Born into a large family of reformers and religious leaders, Catharine Beecher (1800–1878) began writing about domesticity, female education, and piety while she was just a teenager. Women’s work had become undervalued, Beecher argued, and thus, women themselves were treated as inferior to men; even worse, women in the middle and higher classes of society were treated as if they ought never even to work at all. Nevertheless, Beecher resisted attempts to define equality for women by eliding the differences between the sexes; she argued that these were a matter of nature. Genuine equality for women would come when both sexes recognized the value of women’s work as nurturers and moral instructors both at home and in public. (Indeed, Beecher was the not-so-secret author of a circular letter exhorting American women to petition Congress against Andrew Jackson’s “Indian removal” policies in the late 1820s.)
Source: Catharine E. Beecher, Woman’s Profession as Mother and Educator, with Views in Opposition to Woman Suffrage (New York: Maclean, Gibson & Co., 1872)
I appear this evening to present the views of that large portion of my sex who are opposed to such a change of our laws and customs as would place the responsibility of civil government on woman.
This may be done without impugning the motives, or the character, or the measures of that respectable party who hold the contrary position. As in the physical universe the nicely balanced centripetal and centrifugal forces hold in steady curve every brilliant orbit, so, in the moral world, the radical element, which would forsake the beaten path of ages, is held in safe and steady course by the conservative; while that, also, is preserved from dangerous torpor by the antagonistic power.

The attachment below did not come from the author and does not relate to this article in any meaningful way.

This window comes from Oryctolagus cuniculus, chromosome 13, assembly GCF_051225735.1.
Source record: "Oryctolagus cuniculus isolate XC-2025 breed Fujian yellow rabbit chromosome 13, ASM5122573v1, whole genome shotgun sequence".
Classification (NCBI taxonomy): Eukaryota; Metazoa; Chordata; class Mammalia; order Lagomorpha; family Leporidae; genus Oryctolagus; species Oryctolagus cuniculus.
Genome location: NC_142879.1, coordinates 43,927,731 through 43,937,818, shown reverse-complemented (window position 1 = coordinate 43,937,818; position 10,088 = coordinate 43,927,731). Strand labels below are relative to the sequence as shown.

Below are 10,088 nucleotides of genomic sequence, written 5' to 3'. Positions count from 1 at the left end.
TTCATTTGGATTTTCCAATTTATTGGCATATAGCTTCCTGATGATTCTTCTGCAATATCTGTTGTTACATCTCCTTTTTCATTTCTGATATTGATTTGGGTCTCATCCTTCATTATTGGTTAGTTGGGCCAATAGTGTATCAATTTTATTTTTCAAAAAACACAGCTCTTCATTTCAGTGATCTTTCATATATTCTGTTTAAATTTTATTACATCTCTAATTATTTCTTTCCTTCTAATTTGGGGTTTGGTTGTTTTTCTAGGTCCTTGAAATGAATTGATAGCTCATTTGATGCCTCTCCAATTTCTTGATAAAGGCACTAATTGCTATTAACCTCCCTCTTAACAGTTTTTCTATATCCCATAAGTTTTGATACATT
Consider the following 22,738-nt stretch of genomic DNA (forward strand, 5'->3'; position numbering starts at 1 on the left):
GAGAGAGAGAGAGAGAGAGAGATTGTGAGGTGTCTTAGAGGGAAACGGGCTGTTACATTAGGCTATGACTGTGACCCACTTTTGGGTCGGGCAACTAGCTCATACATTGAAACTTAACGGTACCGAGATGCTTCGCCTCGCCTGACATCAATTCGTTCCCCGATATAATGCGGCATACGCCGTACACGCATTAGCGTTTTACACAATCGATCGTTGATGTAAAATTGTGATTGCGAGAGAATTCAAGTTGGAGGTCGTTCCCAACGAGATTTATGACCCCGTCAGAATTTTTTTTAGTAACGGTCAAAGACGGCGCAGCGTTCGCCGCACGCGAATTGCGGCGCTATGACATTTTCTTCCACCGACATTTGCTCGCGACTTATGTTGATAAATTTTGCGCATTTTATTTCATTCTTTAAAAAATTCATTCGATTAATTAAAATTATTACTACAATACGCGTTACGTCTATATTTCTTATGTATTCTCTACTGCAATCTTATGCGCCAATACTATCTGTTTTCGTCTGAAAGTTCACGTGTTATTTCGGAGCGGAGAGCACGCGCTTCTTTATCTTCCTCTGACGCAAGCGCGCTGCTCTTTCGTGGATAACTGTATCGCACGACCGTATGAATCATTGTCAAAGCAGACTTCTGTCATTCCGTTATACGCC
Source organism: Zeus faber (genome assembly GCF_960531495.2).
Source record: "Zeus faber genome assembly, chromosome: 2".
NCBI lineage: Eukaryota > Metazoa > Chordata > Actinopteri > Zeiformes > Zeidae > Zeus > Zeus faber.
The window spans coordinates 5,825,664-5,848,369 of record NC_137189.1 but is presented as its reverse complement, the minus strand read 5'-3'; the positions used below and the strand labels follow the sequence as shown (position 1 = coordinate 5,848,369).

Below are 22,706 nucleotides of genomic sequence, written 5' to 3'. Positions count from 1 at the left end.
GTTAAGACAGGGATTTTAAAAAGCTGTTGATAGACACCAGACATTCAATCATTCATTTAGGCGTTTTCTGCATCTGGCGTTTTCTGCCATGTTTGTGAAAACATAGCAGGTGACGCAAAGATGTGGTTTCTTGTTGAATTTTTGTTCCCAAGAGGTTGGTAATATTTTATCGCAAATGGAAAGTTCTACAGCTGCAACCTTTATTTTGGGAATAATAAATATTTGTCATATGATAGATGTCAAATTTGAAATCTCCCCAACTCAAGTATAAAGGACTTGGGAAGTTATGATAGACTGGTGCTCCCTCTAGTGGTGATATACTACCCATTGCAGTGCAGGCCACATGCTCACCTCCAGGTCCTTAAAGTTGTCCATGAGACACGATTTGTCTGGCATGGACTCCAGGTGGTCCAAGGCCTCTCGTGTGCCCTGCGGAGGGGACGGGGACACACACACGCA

And so, while claiming to represent the conservative element, I meet with respect and kindness my centrifugal friend.
First, let me state the points in which we agree, that we may more clearly appreciate those in which we differ.
We agree, then, on the general principle, that woman’s happiness and usefulness are equal in value to those of man’s, and, consequently, that she has a right to equal advantages for securing them.
We agree, also, that woman, even in our own age and country, has never been allowed such equal advantages, and that multiplied wrongs and suffering have resulted from this injustice.
Finally, we agree that it is the right and the duty of every woman to employ the power of organization and agitation, in order to gain those advantages which are given to the one sex, and unjustly withheld from the other.
My object, in this address, is not to discuss the question of woman’s natural and abstract right to the ballot, nor to point out the evils that might follow the exercise of this power, nor to controvert the opinions of those advocating woman’s suffrage in any particular point.
Instead of this, I propose, first, to present reasons for assuming that it must be a very long time before woman suffrage can be gained; so that the evils it is hoped to cure by the ballot would continue and increase for a long period; and, secondly, to present another method for gaining the advantages unjustly withheld; and thus to remedy wrongs which both parties are seeking to redress.
The first reason for believing that the gift of the ballot must be long delayed is that it is contrary to the customs of Christian people, by which the cares of civil life, and the outdoor and heavy labor which take a man from home, are given to the stronger sex, and the lighter labor and care of the family state to woman.